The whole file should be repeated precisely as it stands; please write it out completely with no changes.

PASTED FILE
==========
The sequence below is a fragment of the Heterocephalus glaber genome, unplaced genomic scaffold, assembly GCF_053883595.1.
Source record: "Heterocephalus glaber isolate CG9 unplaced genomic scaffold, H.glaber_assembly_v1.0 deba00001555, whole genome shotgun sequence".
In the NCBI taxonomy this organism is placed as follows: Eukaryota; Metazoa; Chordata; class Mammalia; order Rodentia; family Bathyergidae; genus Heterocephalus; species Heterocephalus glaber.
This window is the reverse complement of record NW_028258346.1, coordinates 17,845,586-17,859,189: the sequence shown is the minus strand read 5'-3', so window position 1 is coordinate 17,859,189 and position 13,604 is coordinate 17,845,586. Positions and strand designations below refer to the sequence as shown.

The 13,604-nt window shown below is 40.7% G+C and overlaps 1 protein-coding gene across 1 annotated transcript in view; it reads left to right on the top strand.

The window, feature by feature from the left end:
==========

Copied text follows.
The sequence below is a fragment of the Heterocephalus glaber genome, unplaced genomic scaffold, assembly GCF_053883595.1.
Source record: "Heterocephalus glaber isolate CG9 unplaced genomic scaffold, H.glaber_assembly_v1.0 deba00001555, whole genome shotgun sequence".
In the NCBI taxonomy this organism is placed as follows: Eukaryota; Metazoa; Chordata; class Mammalia; order Rodentia; family Bathyergidae; genus Heterocephalus; species Heterocephalus glaber.
This window is the reverse complement of record NW_028258346.1, coordinates 17,845,586-17,859,189: the sequence shown is the minus strand read 5'-3', so window position 1 is coordinate 17,859,189 and position 13,604 is coordinate 17,845,586. Positions and strand designations below refer to the sequence as shown.

The 13,604-nt window shown below is 40.7% G+C and overlaps 1 protein-coding gene across 1 annotated transcript in view; it reads left to right on the top strand.

The window, feature by feature from the left end: